What Is a Value Stream in Software Delivery?

Although their origins are in the manufacturing of physical goods, value stream mapping and value stream management have been utilized in software delivery for many years. Aligning around value streams helps software delivery organizations optimize the flow with which they deliver value to their (internal or external) customers.

This systematic approach to measuring and improving flow helps organizations shorten time-to-market, improve product quality, and optimize for business outcomes.

What flows through a software delivery value stream?

The value that flows through a software delivery value stream is less tangible than the value created in, say, an automotive manufacturing value stream.

However, that’s not to say that this value cannot be managed or even measured. This is actually the real value of value stream management in software delivery: It enables teams to align around a shared, tangible view of their workflow and then work together to optimize that workflow based on their goals. There are countless ways that Agile teams measure value, and how value flows through their value streams.

Managing by value stream can help Agile organizations not only improve their business outcomes, but also improve how they achieve those outcomes.

By organizing into and measuring the performance of their value streams, software organizations can identify which steps add value and which do not; where there are delays, risks, or defects being created; and where they can improve their processes to become more agile.

Benefits of Value Stream Management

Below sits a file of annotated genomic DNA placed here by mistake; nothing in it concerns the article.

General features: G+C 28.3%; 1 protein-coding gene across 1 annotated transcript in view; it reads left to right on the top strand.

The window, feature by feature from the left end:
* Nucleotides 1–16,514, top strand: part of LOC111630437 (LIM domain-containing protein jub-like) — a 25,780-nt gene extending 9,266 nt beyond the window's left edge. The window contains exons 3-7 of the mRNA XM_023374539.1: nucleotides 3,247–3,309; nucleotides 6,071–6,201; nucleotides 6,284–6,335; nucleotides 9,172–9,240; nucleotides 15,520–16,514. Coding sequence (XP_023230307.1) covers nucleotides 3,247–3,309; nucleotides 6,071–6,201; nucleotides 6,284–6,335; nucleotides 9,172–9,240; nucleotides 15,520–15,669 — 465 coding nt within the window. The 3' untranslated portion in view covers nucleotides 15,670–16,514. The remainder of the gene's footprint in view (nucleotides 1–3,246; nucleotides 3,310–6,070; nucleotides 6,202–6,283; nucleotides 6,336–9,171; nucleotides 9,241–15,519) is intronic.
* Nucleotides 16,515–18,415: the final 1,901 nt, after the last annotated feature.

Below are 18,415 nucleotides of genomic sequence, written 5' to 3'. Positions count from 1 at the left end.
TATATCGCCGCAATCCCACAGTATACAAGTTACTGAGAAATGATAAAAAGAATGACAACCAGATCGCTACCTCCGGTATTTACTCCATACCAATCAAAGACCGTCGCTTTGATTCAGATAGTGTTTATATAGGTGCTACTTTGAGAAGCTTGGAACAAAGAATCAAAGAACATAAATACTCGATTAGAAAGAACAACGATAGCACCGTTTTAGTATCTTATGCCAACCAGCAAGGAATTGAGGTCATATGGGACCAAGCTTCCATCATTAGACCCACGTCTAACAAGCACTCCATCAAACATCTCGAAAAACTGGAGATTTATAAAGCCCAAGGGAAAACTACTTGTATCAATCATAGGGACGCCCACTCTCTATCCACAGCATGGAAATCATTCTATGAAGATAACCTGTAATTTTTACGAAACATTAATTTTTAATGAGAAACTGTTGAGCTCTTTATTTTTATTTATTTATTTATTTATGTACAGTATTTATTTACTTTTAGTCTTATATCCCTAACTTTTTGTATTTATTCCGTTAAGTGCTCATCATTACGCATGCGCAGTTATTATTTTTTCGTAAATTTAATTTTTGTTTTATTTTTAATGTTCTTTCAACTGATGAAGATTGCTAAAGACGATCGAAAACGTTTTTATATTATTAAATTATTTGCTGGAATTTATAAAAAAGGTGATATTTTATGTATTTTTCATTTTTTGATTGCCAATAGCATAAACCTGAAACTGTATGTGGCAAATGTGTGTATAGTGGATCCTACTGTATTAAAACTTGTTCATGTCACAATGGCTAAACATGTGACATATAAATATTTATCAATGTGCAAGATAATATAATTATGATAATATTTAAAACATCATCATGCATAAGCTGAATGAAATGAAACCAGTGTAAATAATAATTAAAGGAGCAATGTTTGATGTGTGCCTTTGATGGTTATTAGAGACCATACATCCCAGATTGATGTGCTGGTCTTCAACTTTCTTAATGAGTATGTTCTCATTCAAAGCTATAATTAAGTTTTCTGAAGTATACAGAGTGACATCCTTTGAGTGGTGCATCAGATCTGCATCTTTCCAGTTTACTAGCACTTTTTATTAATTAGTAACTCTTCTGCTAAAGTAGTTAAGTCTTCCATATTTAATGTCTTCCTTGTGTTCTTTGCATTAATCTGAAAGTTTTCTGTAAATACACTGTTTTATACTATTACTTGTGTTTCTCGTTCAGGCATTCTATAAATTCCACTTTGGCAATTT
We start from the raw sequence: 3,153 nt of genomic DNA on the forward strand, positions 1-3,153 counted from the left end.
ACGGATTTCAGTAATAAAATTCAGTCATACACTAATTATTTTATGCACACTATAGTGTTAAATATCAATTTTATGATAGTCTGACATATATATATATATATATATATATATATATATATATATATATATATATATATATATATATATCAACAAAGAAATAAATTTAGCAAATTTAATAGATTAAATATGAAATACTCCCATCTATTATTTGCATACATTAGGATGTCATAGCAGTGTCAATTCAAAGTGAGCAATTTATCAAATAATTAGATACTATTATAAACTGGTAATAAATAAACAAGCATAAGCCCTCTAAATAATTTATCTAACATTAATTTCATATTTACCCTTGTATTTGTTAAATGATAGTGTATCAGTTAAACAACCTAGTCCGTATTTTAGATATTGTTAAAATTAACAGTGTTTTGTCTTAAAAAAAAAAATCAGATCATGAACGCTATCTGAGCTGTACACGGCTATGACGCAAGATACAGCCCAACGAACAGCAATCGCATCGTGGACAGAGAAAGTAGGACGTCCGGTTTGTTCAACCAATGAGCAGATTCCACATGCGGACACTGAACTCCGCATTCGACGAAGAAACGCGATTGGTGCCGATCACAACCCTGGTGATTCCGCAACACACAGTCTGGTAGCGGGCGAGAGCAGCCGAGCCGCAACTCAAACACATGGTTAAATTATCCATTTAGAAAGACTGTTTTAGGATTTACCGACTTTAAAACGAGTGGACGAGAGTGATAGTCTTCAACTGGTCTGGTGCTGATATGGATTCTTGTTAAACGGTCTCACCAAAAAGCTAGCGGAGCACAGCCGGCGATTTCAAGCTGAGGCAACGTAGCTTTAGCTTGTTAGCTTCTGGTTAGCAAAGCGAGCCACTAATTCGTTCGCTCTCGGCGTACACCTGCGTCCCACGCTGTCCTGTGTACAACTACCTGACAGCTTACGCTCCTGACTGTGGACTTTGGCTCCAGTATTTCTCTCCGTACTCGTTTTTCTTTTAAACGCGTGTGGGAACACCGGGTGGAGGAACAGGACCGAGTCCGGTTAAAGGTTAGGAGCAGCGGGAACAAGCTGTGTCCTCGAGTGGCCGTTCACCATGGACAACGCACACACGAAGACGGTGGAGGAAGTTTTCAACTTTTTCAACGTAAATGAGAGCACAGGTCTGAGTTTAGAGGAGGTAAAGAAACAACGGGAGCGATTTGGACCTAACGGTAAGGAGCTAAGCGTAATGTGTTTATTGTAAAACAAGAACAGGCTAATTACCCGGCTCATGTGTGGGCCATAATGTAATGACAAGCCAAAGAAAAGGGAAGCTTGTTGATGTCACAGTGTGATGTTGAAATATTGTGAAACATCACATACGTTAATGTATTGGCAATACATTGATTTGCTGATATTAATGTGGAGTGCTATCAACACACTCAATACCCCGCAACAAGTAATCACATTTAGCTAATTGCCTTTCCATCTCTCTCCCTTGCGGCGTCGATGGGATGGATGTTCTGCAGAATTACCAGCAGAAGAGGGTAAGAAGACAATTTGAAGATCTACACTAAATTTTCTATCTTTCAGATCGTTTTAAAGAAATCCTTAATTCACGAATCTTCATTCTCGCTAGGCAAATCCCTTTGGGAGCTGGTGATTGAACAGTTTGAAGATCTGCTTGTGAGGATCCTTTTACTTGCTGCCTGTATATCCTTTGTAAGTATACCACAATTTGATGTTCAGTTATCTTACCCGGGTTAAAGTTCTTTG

Organizing into value streams is certainly not without its challenges, but it’s definitely worth it. Hundreds of Agile organizations around the globe have realized the benefits of effective value stream management, which we would summarize as the following:

  • Connect: Break down functional silos and connect multiple teams, tools, and processes.
  • Visualize: Create a shared, accurate, real-time view of how value flows through your organization.
  • Measure: Automate the collection of performance metrics to pinpoint areas for improvement and monitor team and organizational progress over time.
  • Stay Connected: Experience the long-term benefits of aligning organizational structures with the needs of your customers.

Measuring Work Flowing Through Value Streams

Whether your goals for your software organization are to improve product quality, increase release velocity, implement DevOps, or even execute Agile at scale (through Scaled Agile Framework® [SAFe®] or other scaling methods), organizing into value streams (as you learned earlier in this article) is a critical first step. Subsequently, value stream management is the only way to get a true picture of your software development and delivery workflow within your value streams from an end-to-end perspective.

From there, you can begin to capture, analyze, and act upon DevOps/DORA metrics, flow metrics, and other meaningful insights to your Agile transformation.

DevOps/DORA metrics

Collecting performance metrics is a key part of any implementation of Agile, giving teams a sense of how efficiently and effectively they are realizing their goals. Value stream management enables teams to actually gather the metrics they need to do this accurately, that is because they are able to collect, consolidate, and collate multiple data sources for a clear view of what is happening across the value delivery pipeline.